Last fall I had an interesting conversation with someone who was new to the arts community, but not to advocacy. “The problem with the arts community,” I was told, “is that you all aren’t angry. You put up with less, and make it work. You don’t demand what you deserve.”
Since then, I have been thinking about how we make a case for ourselves, and for our work. And I use opportunities when the work we do as a theater community is not valued to assess my talking points, and make sure they are working. Let me be clear–when I speak of the theater community, I am speaking of the ENTIRE theater community. Big, mid, small and fringe, community, college, commercial, presenting organizations, venues. Actors, playwrights, dramaturgs, designers, directors, technicians, administrators, and everyone else who participates in the creation of theater. And also, of course, the audiences. Organizations, artists, and audiences. These are the three legs of the theater community. We cannot (and should not) be required to speak with one voice. With a few exceptions.
Last week I read the article in the Boston Globe about the decision made by the Superintendent of Everett Schools, to cut the curricular drama program. There is a petition that went live today to urge him to reconsider this move. But this is also an opportunity for us all to clarify WHY a theater program is important as a part of the curriculum. We are living in a time when money and budgets are examined over and over, and where the “extras” are constantly being cut. But here’s the thing. The arts aren’t extra. They are essential.
- The American Alliance for Theatre and Education has a great page listing the effects of a theater education. It speaks to the improved test scores, higher attendance rates, and better reading comprehension for theater students.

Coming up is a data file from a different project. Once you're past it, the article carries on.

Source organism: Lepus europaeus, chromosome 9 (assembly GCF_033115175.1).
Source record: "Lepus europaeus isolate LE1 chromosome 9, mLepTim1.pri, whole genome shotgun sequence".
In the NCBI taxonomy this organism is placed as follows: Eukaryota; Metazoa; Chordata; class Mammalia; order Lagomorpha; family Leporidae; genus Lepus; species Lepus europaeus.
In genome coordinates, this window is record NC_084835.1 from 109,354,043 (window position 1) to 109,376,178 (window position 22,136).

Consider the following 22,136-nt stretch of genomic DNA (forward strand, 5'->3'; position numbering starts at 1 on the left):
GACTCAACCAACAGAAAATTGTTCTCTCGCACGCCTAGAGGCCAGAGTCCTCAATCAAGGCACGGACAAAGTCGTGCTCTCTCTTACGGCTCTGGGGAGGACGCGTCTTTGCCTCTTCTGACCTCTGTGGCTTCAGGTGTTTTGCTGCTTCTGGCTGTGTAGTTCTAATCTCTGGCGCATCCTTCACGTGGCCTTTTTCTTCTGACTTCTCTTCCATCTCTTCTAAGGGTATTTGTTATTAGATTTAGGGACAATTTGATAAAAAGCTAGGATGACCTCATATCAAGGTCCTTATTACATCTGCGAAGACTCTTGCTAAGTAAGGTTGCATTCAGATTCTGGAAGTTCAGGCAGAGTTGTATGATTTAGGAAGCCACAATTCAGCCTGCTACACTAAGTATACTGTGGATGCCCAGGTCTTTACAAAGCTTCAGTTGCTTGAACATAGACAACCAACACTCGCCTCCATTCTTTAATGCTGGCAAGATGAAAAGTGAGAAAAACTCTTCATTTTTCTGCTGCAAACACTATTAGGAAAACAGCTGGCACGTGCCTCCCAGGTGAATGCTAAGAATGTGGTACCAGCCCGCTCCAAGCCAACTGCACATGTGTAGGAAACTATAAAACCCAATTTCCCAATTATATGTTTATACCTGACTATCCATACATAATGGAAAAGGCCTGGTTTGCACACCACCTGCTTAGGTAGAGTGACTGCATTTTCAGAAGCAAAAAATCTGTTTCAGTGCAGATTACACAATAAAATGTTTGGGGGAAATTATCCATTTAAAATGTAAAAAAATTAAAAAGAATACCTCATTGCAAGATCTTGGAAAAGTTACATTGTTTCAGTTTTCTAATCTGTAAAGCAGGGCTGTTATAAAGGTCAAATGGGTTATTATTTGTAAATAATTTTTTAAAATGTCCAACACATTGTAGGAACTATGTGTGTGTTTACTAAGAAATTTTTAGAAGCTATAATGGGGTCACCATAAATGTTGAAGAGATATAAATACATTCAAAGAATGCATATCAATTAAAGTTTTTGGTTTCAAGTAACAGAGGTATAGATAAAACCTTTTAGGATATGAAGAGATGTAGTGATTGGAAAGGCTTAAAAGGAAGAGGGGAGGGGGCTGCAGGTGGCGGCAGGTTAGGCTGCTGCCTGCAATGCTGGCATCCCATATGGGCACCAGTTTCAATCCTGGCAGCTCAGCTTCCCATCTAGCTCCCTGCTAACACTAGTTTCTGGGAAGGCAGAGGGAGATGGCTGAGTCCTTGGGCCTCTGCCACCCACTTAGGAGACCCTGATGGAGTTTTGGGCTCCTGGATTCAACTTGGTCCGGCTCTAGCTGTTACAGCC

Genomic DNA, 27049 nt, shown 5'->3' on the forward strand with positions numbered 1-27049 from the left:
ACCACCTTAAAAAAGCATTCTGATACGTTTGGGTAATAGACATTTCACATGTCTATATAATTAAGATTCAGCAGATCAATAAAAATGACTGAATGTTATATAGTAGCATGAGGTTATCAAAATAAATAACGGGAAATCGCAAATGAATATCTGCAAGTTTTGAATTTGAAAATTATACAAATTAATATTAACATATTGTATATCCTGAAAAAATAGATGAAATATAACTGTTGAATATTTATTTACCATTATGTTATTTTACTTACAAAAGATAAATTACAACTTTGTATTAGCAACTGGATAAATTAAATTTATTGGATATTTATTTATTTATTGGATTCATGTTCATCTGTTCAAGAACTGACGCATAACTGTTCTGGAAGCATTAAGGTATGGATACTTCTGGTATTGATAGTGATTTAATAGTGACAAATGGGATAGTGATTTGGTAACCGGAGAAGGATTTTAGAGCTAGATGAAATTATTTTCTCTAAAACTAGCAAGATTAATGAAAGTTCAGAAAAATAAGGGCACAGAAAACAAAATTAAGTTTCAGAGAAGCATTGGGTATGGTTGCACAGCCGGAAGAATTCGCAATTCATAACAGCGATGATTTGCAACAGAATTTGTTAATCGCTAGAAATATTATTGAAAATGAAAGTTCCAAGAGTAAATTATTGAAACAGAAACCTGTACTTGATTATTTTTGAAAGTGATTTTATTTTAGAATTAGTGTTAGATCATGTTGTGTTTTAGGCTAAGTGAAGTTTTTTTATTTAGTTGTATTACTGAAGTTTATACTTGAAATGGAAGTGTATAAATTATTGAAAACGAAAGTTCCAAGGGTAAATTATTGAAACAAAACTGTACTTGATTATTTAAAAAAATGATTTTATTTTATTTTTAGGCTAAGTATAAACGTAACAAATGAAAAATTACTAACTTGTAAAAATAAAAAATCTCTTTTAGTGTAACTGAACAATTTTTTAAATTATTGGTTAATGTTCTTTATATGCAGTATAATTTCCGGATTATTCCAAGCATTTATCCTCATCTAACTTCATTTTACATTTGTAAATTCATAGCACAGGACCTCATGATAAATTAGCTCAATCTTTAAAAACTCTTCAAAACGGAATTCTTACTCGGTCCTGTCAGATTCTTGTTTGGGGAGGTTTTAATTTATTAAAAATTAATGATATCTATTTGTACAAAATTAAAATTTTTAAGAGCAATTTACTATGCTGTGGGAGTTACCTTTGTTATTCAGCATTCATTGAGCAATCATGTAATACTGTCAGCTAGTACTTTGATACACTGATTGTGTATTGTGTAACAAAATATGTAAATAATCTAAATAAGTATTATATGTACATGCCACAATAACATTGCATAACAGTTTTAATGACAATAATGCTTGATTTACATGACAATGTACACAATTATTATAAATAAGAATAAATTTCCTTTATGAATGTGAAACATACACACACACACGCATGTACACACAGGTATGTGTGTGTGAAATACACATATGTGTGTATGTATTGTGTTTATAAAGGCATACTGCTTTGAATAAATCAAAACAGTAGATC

- Theater skills are also transferable job skills. Theater students learn about collaboration, deadlines, budgets, and the need to adjust expectations and goals. There are several sites that will talk about these invaluable job skills that serve every area.
- The storytelling of theater allows people to explore the human condition. It supports empathy, understanding, and sometimes it can create change. When students devise a piece of theater, under the guidance of a trained teacher, it is a powerful opportunity for them to tell their stories, and create a dialogue in a safe place.
- The power of theater is that there is a role for everyone who wants to participate. If you are an actor, that role is clear. But there are dozens of other roles required to make theater, and every single role is important. For students looking for a place to belong, there is a place in the theater community.
- Theater (and arts) participation in school is critical if we want to have audiences for tomorrow. Theater requires a commitment of audiences–the commitment of time, of money, and of engagement. The payoff is tremendous, but it is a learned skill.
The theater community is amazing, and they fill the void in many school systems by making educational outreach part of their mission. And while that work is a gift, it is a gift not realized by every community. The community will reach out to the drama students in Everett. But that isn’t enough. By having the arts a part of the curricular education, students had access to it who wouldn’t have access to a extra-curricular activity. And those students may only take one class, but they will develop skills that are unique.
The arts are not extra. They are essential. Please sign this petition and let the Superintendent of the Everett schools know that you agree.
Thank you for the post. We need to do more and make our voices heard. Once upon the time, the arts were considered the essential means of education and communication. Why that has changed is beyond me, unless its because the value of the arts can’t always be defined numerically. It makes me sad.
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these arguments were made to the super and to the principal in question. they did not seem to care
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